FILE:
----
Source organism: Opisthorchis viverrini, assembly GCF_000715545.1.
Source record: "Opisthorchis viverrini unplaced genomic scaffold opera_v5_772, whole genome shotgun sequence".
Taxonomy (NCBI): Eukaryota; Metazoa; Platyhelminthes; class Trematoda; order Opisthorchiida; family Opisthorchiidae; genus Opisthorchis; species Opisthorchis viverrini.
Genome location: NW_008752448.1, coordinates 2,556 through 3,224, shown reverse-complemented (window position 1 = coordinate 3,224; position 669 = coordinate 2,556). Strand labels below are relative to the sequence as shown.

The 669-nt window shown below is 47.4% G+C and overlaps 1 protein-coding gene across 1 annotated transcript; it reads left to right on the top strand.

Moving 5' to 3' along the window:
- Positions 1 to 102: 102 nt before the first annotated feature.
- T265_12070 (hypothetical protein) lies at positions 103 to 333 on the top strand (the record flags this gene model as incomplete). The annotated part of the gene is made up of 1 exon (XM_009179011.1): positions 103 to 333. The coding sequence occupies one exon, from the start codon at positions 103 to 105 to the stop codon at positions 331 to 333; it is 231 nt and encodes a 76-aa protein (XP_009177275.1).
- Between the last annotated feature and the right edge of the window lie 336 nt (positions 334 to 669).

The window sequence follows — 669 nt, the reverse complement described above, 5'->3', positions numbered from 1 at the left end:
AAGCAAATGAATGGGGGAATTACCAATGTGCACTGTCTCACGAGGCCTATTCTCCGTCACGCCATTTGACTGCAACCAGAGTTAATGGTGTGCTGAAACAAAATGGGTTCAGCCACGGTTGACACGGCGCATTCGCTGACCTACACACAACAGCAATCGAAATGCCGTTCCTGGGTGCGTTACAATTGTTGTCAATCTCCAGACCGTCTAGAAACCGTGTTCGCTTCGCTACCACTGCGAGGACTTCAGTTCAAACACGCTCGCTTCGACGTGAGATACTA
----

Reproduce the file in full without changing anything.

Source organism: Opisthorchis viverrini, assembly GCF_000715545.1.
Source record: "Opisthorchis viverrini unplaced genomic scaffold opera_v5_772, whole genome shotgun sequence".
Taxonomy (NCBI): Eukaryota; Metazoa; Platyhelminthes; class Trematoda; order Opisthorchiida; family Opisthorchiidae; genus Opisthorchis; species Opisthorchis viverrini.
Genome location: NW_008752448.1, coordinates 2,556 through 3,224, shown reverse-complemented (window position 1 = coordinate 3,224; position 669 = coordinate 2,556). Strand labels below are relative to the sequence as shown.

The 669-nt window shown below is 47.4% G+C and overlaps 1 protein-coding gene across 1 annotated transcript; it reads left to right on the top strand.

Moving 5' to 3' along the window:
- Positions 1 to 102: 102 nt before the first annotated feature.
- T265_12070 (hypothetical protein) lies at positions 103 to 333 on the top strand (the record flags this gene model as incomplete). The annotated part of the gene is made up of 1 exon (XM_009179011.1): positions 103 to 333. The coding sequence occupies one exon, from the start codon at positions 103 to 105 to the stop codon at positions 331 to 333; it is 231 nt and encodes a 76-aa protein (XP_009177275.1).
- Between the last annotated feature and the right edge of the window lie 336 nt (positions 334 to 669).

The window sequence follows — 669 nt, the reverse complement described above, 5'->3', positions numbered from 1 at the left end:
AAGCAAATGAATGGGGGAATTACCAATGTGCACTGTCTCACGAGGCCTATTCTCCGTCACGCCATTTGACTGCAACCAGAGTTAATGGTGTGCTGAAACAAAATGGGTTCAGCCACGGTTGACACGGCGCATTCGCTGACCTACACACAACAGCAATCGAAATGCCGTTCCTGGGTGCGTTACAATTGTTGTCAATCTCCAGACCGTCTAGAAACCGTGTTCGCTTCGCTACCACTGCGAGGACTTCAGTTCAAACACGCTCGCTTCGACGTGAGATACTA